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A call for community-shared decisions
  1. Jason N Doctor1,
  2. Daniella Meeker2,
  3. Craig R Fox3,
  4. Stephen D Persell4,
  5. Zachary Wagner5,
  6. Kathryn E Bouskill5,
  7. Kyle A Zanocco6,
  8. Robert J Romanelli7,
  9. Chad M Brummett8,
  10. Allison Kirkegaard5,
  11. Katherine E Watkins5
  1. 1University of Southern California Sol Price School of Public Policy, Los Angeles, California, USA
  2. 2Yale School of Medicine, New Haven, Connecticut, USA
  3. 3University of California Los Angeles Anderson School of Management, Los Angeles, California, USA
  4. 4Northwestern University Feinberg School of Medicine, Chicago, Illinois, USA
  5. 5RAND Corporation, Santa Monica, California, USA
  6. 6University of California Los Angeles David Geffen School of Medicine, Los Angeles, California, USA
  7. 7RAND Europe, Cambridge, Cambridgeshire, UK
  8. 8University of Michigan Medical School, Ann Arbor, Michigan, USA
  1. Correspondence to Jason N Doctor, University of Southern California Sol Price School of Public Policy, Los Angeles, California, USA; jdoctor{at}

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Shared decision-making in medicine is widely viewed as a collaboration between the patient and the clinician. For example, Montori et al state, ‘The patient and clinician must collaborate to arrive at a useful formulation of the problem’.1 Patients are encouraged to evaluate care choices in light of the benefits and harms of each, state their preferences and identify the best course of action along with their doctor.2 Despite its broad reach, shared decision-making solely between a patient and doctor has clear limits. Over 30 years ago, Brock and Wartman cautioned that ‘[p]atients do not have an unqualified right to make even rational individual choices that risk serious harm to others’.3 Elywin et al noted that ‘limits on shared decision-making will occur when… wider interests overrule individual wishes’.4 These authors lay out problems with shared decisions for antibiotics, opioids and vaccine hesitancy. A crucial gap is how to address these problems in practice.

Antibiotic-resistant bacterial infections, overdoses from diverted opioid pills and the resurgence of measles are all medical problems that affect an individual through actions others in the community have taken. Here cooperation has either failed or has not been attempted at all. Lack of cooperation occurs when individuals believe it is in their best interest to deviate from the action that they would like others to take.5 While various forms of cooperative behaviour exist in the wild (eg, a large number of individuals choose to recycle, vote, tip at restaurants and donate to charity),5 there are barriers to cooperation in medicine that require special attention. Two of the biggest barriers are a lack of awareness that cooperation is needed and the implementation of approaches to encourage cooperation.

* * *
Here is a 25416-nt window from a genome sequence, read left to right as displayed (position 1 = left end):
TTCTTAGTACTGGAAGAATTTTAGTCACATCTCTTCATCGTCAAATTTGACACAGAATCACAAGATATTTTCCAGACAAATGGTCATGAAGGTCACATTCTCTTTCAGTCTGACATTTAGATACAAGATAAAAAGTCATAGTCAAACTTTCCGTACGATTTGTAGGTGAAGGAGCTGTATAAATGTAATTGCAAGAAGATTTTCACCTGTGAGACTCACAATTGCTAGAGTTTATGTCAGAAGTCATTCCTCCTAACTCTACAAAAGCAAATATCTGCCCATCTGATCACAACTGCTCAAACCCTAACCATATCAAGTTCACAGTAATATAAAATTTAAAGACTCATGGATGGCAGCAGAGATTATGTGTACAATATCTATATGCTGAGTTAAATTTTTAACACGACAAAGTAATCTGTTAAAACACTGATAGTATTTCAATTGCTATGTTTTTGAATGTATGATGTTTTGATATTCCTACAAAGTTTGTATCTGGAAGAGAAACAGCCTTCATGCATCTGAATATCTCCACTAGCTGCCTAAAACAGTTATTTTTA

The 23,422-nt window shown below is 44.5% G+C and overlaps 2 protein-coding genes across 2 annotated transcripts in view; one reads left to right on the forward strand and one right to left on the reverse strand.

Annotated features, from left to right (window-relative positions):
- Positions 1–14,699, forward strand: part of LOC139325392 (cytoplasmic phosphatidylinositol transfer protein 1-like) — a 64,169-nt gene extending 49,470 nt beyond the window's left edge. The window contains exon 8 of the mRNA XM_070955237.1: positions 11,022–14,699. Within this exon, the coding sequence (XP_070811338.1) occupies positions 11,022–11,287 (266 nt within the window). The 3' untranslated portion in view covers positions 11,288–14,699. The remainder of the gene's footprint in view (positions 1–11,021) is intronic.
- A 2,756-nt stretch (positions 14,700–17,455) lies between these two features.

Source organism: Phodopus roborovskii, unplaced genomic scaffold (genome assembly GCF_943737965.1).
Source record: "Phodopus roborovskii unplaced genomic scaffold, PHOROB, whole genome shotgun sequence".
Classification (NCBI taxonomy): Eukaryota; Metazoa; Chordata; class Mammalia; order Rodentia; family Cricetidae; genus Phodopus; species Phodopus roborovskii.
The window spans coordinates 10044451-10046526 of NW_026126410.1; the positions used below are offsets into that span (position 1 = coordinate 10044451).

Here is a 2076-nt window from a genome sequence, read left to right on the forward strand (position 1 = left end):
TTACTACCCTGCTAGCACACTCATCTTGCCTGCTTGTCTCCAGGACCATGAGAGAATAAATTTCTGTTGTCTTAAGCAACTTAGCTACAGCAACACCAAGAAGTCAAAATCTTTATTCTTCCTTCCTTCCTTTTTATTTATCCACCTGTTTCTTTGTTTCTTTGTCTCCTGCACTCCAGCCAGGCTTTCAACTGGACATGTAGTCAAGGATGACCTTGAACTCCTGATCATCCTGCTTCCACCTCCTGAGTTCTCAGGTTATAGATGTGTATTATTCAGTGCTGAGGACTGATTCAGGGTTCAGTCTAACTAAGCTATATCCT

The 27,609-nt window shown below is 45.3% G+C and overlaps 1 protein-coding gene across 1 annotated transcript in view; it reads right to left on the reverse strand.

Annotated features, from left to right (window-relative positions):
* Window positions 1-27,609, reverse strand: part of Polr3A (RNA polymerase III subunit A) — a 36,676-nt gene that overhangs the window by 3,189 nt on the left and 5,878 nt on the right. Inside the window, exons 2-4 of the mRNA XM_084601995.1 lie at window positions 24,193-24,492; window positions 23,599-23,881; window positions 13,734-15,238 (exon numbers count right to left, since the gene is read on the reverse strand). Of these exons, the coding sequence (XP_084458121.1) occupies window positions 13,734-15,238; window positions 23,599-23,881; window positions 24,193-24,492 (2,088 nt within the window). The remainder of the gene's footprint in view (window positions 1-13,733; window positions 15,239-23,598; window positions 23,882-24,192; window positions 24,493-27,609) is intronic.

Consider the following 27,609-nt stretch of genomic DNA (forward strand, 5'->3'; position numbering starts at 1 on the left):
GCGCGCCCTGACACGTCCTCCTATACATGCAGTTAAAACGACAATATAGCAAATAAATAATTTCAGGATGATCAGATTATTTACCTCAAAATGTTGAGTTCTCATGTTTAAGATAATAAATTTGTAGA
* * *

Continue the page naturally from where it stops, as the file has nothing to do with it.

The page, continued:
To address barriers, community members benefit from working towards a resolution on a common strategy that …

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  • Contributors JD wrote the first draft. All authors contributed to editing the manuscript and approved the final version.

  • Funding This study was funded by the National Institute on Drug Abuse (grant number: 1R01DA046226; PI: Katherine E Watkins) and the National Institute on Aging (grant number: 5P30AG024968; MPI: Jason N Doctor and Dana Goldman). The funder did not have a role in the design and conduct of the study; the collection, management, analysis and interpretation of the data; preparation, review or approval of the manuscript; or decision to submit the manuscript for publication.

  • Competing interests JD receives funding from the National Institutes of Health and Edwards Lifesciences.

  • Provenance and peer review Not commissioned; externally peer reviewed.